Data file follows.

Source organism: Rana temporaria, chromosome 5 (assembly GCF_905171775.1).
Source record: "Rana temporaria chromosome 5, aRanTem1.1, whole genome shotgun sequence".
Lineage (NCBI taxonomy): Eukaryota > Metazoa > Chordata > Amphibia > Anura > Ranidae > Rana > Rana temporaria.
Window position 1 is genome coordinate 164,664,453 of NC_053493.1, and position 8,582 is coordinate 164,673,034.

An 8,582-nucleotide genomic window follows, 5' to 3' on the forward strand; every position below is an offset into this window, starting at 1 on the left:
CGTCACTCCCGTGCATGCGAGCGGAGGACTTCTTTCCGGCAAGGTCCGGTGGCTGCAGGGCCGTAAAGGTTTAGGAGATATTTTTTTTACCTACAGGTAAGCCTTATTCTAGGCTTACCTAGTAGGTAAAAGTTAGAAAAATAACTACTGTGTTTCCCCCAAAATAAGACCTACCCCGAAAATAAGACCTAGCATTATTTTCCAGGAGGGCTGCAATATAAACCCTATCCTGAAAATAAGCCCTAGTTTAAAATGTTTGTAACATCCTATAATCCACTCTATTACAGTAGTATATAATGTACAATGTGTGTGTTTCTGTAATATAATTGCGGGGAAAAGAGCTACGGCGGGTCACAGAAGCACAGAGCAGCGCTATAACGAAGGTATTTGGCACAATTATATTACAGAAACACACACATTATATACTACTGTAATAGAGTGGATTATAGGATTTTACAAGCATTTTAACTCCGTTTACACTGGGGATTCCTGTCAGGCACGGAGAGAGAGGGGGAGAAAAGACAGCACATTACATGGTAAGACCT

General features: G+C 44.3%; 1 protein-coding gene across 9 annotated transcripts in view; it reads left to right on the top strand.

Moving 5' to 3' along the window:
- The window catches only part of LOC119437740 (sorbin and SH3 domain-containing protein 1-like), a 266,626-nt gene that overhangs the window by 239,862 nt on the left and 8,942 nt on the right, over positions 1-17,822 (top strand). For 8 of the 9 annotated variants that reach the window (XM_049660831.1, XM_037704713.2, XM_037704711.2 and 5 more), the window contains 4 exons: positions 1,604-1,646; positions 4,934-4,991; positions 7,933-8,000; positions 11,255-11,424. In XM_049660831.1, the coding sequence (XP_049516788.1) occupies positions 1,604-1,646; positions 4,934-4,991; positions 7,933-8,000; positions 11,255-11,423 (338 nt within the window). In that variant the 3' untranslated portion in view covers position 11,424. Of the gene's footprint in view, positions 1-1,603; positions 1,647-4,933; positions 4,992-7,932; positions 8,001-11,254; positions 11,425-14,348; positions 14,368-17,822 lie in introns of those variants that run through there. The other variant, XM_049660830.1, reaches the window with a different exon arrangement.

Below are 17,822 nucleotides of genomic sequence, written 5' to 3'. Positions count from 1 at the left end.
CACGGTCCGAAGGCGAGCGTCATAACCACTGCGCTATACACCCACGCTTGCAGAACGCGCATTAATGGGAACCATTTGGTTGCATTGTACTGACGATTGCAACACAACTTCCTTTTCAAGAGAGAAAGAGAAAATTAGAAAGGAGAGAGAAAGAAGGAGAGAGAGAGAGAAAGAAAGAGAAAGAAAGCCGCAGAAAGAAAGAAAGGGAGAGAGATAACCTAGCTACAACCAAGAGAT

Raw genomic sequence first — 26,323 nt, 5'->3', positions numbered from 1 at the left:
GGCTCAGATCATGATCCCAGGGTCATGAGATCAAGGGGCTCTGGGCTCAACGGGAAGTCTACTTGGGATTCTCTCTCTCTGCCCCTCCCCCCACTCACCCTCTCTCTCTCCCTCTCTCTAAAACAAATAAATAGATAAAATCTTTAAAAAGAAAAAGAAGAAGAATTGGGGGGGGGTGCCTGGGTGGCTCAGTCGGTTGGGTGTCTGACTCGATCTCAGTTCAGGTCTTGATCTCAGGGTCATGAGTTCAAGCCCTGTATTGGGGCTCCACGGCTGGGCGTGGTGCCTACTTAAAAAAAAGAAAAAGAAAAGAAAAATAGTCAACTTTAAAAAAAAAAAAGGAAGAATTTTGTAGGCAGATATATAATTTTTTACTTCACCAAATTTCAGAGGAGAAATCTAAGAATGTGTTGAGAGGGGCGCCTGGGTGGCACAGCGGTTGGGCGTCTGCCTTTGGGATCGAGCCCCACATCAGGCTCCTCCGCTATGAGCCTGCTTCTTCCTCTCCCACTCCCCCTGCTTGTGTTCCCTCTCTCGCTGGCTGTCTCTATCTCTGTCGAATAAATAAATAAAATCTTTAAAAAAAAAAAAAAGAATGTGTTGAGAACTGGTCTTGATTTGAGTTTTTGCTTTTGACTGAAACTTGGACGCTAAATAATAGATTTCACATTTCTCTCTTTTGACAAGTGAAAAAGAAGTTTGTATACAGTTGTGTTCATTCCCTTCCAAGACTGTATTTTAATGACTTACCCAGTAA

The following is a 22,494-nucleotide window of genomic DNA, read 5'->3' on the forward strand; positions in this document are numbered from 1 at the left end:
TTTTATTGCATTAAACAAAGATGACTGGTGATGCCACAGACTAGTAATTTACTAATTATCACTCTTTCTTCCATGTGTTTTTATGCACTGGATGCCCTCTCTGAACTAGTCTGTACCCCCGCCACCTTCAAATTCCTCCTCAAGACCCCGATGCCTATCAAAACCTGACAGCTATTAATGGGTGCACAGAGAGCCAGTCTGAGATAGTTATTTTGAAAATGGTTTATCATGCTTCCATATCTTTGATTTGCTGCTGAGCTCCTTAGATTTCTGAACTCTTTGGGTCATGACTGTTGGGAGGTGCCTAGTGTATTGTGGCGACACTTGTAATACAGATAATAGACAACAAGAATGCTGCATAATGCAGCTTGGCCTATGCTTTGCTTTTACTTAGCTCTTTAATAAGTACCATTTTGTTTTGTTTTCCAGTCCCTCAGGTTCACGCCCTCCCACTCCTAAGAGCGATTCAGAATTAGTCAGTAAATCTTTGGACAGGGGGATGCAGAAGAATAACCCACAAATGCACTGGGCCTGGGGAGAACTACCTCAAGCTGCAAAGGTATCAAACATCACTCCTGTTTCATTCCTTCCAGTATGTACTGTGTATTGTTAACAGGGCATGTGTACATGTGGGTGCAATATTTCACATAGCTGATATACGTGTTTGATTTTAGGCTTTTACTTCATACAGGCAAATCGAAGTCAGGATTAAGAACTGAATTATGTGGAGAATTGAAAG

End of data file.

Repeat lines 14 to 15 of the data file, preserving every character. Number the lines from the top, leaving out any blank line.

The following is a 22,494-nucleotide window of genomic DNA, read 5'->3' on the forward strand; positions in this document are numbered from 1 at the left end:
TTTTATTGCATTAAACAAAGATGACTGGTGATGCCACAGACTAGTAATTTACTAATTATCACTCTTTCTTCCATGTGTTTTTATGCACTGGATGCCCTCTCTGAACTAGTCTGTACCCCCGCCACCTTCAAATTCCTCCTCAAGACCCCGATGCCTATCAAAACCTGACAGCTATTAATGGGTGCACAGAGAGCCAGTCTGAGATAGTTATTTTGAAAATGGTTTATCATGCTTCCATATCTTTGATTTGCTGCTGAGCTCCTTAGATTTCTGAACTCTTTGGGTCATGACTGTTGGGAGGTGCCTAGTGTATTGTGGCGACACTTGTAATACAGATAATAGACAACAAGAATGCTGCATAATGCAGCTTGGCCTATGCTTTGCTTTTACTTAGCTCTTTAATAAGTACCATTTTGTTTTGTTTTCCAGTCCCTCAGGTTCACGCCCTCCCACTCCTAAGAGCGATTCAGAATTAGTCAGTAAATCTTTGGACAGGGGGATGCAGAAGAATAACCCACAAATGCACTGGGCCTGGGGAGAACTACCTCAAGCTGCAAAGGTATCAAACATCACTCCTGTTTCATTCCTTCCAGTATGTACTGTGTATTGTTAACAGGGCATGTGTACATGTGGGTGCAATATTTCACATAGCTGATATACGTGTTTGATTTTAGGCTTTTACTTCATACAGGCAAATCGAAGTCAGGATTAAGAACTGAATTATGTGGAGAATTGAAAG